The 100 moons recently spotted by the astronomers appears that they might have habitable planets. These hundred moons are present outside of our solar system.

According to the researchers, each of those hundred planets is about three times the width of Earth. The scientists made the use of Kepler telescope data in their research. With the help of this data, the scientists identified about one hundred and twenty-one planets. According to these scientists, these planets orbit around the stars within their habitable zones.

The research was a joint contribution from the scholars of the University of California and University of Southern Queensland. Stephen Kane says, “There are currently 175 known moons orbiting the eight planets in our solar system. While most of these moons orbit Saturn and Jupiter, which are outside the sun’s habitable zone, that may not be the case in other solar systems. Including rocky exomoons in our search for life in space will greatly expand the places we can look.” Stephen Kane is an associate professor for planetary astrophysics. He is also a member of Alternative Earth’s Astrobiology Center of the University of California, Riverside.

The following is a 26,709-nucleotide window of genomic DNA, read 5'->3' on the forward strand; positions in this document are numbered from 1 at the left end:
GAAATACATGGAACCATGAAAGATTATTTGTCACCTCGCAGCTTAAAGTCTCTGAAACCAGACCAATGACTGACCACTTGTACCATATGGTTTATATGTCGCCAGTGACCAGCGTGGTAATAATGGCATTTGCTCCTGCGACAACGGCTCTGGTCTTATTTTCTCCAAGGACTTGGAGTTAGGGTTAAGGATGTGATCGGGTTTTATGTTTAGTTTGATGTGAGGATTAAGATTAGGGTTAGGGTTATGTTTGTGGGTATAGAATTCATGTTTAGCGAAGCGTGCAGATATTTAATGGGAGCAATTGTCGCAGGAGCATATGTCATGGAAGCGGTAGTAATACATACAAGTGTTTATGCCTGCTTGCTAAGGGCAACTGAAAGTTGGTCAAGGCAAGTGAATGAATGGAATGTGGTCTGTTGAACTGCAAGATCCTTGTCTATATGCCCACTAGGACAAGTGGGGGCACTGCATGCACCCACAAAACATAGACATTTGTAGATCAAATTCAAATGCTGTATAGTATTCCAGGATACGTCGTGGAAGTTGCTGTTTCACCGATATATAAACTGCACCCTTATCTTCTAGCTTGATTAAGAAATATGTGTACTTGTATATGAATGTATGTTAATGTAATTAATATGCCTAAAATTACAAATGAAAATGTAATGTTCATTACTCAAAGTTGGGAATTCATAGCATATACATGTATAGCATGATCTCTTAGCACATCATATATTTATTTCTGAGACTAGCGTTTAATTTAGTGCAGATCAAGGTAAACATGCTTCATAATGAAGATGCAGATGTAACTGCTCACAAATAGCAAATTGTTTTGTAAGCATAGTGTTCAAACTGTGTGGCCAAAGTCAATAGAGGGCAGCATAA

The National Aeronautics and Space Administration launched the Kepler telescope in the year 2009. At that time the Kepler telescope succeeded in the identification of about thousands of planets beyond the reach of our solar system.

The exciting part of this research is that the scientists believe that such exoplanets possess more calibre than our Earth regarding supporting life. These exoplanets receive energy from the host star. It also derives its power from the radiation reflected from the planets. The final confirmation about the presence of exoplanets still is yet to come out from the scientific fraternity. The current research work might lower the search to about one hundred and twenty-one giant planets with such habitable moons.